Will v. Mill Condominium Owners' Assoc.

Annotate this Case
Will v. Mill Condominium Owners' Assn. (2003-075); 176 Vt. 380; 848 A.2d 336

2004 VT 22

[Filed 12-Mar-2004]


       NOTICE:  This opinion is subject to motions for reargument under
  V.R.A.P. 40 as well as formal revision before publication in the Vermont
  Reports.  Readers are requested to notify the Reporter of Decisions,
  Vermont Supreme Court, 109 State Street, Montpelier, Vermont 05609-0801 of
  any errors in order that corrections may be made before this opinion goes
  to press.


                                 2004 VT 22

                                No. 2003-075


  Anne M. Will	                                 Supreme Court

                                                 On Appeal from
       v.	                                 Windsor Superior Court


  Mill Condominium Owners' Association, 	 September Term, 2003	
  Martin Nitka, Esq., Allen and Linda 
  Seiple, Janice Graham and Cecilla McMillen 

  Alan W. Cook, J.

  Stephen S. Ankuda of Parker & Ankuda, P.C., Springfield, for
    Plaintiff-Appellant.  

  Jennifer G. Mihalich of Lynn & Associates, P.C., Burlington, for
    Defendants-Appellees Mill Condominium Owners' Association, Graham and
    McMillen.

  Robert Reis and Matthew D. Anderson of Webber, Reis, Holler & Urso, LLP,
    Rutland for Defendant-Appellee Nitka.

  T. Darrah Moore of Birmingham & Moore, P.C., Ludlow, for
    Defendants-Appellees Seiple.


  PRESENT:  Amestoy, C.J., Dooley, Johnson and Skoglund, JJ., and Allen, C.J.
            (Ret.), Specially Assigned


        
       ¶  1.  AMESTOY, C.J.   Plaintiff Anne M. Will appeals from the trial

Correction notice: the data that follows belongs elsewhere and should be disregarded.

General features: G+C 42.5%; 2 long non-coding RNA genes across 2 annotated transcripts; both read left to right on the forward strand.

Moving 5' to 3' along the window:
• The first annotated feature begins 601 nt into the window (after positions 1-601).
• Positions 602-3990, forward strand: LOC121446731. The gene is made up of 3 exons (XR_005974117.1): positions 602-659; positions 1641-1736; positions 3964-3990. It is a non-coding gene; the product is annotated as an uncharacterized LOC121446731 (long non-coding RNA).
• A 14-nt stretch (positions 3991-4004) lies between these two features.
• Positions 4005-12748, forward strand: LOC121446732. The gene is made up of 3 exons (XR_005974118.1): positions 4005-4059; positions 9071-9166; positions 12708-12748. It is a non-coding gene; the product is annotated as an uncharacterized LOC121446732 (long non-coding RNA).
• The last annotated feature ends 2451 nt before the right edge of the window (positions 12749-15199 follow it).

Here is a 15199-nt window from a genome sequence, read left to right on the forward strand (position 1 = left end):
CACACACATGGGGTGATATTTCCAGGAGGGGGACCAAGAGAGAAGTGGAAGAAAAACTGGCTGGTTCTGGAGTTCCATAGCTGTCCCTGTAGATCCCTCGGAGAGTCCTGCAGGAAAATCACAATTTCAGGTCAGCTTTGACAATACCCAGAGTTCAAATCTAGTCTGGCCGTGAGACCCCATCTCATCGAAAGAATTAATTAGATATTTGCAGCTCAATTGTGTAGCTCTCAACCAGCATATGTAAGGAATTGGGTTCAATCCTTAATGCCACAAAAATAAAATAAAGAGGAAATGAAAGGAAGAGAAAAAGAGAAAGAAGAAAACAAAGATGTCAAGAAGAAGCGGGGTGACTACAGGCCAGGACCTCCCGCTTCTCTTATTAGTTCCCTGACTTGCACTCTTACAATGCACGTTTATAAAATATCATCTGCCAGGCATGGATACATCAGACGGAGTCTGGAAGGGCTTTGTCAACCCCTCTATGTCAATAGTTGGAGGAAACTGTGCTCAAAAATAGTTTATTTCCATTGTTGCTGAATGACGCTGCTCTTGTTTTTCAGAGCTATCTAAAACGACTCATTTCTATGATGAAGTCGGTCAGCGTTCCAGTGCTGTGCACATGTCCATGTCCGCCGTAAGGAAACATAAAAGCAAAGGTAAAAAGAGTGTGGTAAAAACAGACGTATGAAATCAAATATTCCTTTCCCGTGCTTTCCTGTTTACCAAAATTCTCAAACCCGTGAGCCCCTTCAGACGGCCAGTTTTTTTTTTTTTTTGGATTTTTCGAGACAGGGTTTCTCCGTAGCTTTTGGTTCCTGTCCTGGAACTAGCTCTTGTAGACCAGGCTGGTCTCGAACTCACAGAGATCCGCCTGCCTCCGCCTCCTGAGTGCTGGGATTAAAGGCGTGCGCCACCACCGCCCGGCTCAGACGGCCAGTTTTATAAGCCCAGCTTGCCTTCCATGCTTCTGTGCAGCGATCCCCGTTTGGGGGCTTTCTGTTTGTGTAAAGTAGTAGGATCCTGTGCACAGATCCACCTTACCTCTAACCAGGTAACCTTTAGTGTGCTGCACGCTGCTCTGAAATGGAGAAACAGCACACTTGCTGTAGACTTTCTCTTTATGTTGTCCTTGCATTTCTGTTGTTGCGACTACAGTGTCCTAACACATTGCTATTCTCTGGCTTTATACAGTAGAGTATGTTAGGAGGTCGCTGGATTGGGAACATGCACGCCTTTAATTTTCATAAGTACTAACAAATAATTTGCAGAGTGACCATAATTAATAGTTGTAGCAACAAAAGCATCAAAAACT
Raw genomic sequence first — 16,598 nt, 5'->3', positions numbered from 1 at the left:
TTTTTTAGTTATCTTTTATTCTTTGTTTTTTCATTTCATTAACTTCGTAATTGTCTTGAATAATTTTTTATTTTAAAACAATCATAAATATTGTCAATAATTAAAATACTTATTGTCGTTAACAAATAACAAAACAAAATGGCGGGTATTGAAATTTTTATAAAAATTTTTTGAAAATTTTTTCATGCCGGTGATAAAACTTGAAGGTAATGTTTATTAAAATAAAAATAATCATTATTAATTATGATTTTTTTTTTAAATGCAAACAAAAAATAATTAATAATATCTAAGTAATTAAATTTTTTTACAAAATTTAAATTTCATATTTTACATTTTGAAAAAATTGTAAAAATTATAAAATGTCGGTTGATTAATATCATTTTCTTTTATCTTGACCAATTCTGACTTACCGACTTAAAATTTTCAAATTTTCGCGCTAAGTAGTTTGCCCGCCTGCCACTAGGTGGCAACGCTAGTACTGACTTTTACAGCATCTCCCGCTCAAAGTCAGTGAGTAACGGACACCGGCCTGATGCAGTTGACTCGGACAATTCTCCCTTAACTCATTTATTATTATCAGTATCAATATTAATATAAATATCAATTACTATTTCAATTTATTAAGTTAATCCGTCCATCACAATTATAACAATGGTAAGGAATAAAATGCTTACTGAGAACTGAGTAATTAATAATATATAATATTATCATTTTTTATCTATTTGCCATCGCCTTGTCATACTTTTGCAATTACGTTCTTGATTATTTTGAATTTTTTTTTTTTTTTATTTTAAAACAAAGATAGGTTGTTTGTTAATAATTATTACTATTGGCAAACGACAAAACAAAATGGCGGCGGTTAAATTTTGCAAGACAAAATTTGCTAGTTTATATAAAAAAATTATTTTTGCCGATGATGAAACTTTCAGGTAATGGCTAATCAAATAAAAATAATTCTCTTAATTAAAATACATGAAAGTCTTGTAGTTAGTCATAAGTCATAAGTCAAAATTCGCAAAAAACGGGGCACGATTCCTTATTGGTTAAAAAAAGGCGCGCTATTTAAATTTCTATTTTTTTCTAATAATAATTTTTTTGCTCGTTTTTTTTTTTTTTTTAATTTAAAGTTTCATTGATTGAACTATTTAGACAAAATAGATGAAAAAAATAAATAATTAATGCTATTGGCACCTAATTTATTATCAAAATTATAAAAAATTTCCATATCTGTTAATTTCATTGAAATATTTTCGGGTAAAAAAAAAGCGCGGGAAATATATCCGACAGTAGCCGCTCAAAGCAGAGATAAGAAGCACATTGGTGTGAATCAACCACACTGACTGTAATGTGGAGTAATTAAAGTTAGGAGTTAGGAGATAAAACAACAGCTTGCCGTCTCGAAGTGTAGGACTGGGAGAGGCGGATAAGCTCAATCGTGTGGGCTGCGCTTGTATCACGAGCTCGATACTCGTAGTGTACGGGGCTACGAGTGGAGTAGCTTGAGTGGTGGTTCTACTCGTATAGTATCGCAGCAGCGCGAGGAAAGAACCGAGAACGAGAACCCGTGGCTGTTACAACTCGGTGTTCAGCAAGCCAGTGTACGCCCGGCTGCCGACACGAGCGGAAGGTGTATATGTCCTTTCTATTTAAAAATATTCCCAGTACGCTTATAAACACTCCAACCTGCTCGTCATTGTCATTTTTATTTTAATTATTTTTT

court's order confirming the nonjudicial foreclosure sale of her
  condominium for failure to pay dues, and the summary judgment dismissal of
  her amended complaint for declaratory relief against defendants Mill
  Condominium Owners' Association, Martin Nitka, Esq., Allen and Linda
  Seiple, Janice Graham and Cecilla McMillen.  Appellant argues that: (1) the
  application of the nonjudicial foreclosure sale statute to unpaid
  condominium dues violates the Vermont Constitution; (2) the sale was void
  under the contract doctrine of mutual mistake; (3) the condominium
  association and its agent, Martin Nitka, breached their duties by selling
  her property at below-market value; and (4) deviation from the nonjudicial
  foreclosure statute should void the sale and deed. (FN1)  Because the
  foreclosure sale was not conducted in a reasonable manner, we vacate
  summary judgment and remand to the trial court for entry of judgment
  voiding the foreclosure sale of appellant's condominium unit. 
   
       ¶  2.  Appellant owned a residential condominium unit at The Mill
  Condominiums in Ludlow, Vermont.  After appellant failed to pay her
  condominium dues over a period of time, the officers of the Mill
  Condominium Owners' Association instructed attorney Martin Nitka to
  foreclose on the property.  Attorney Nitka thereafter commenced a
  nonjudicial foreclosure pursuant to 27A V.S.A. § 3-116.  Appellant had
  notice of the foreclosure sale and discussed the matter with attorney
  Nitka.  She informed him that she would wire him the unpaid dues and asked
  him to postpone the sale scheduled for July 12, 2001, to a later time. 
  Appellant's recollection of the discussion was that the sale would not take
  place if she wired the money to attorney Nitka's account by the close of
  the business day, July 16.  According to attorney Nitka, he agreed to delay
  the sale only until July 13, but after the telephone conversation with
  appellant realized that he had other commitments, and moved the sale to
  July 16, 2001.  At 10:00 a.m. on July 16, 2001, attorney Nitka proceeded
  with the auction of appellant's condominium.  Appellant's wire transfer of
  funds sufficient to cover the dues, fees, and costs owed arrived at 11:00
  a.m.  By that time, the property had been sold to defendants Allen and
  Linda Seiple for $3510.10, the amount necessary to pay the delinquent dues,
  attorney's fees, and the costs of foreclosure.  The trial court found that,
  at the time of the sale, attorney Nitka and the Seiples apparently believed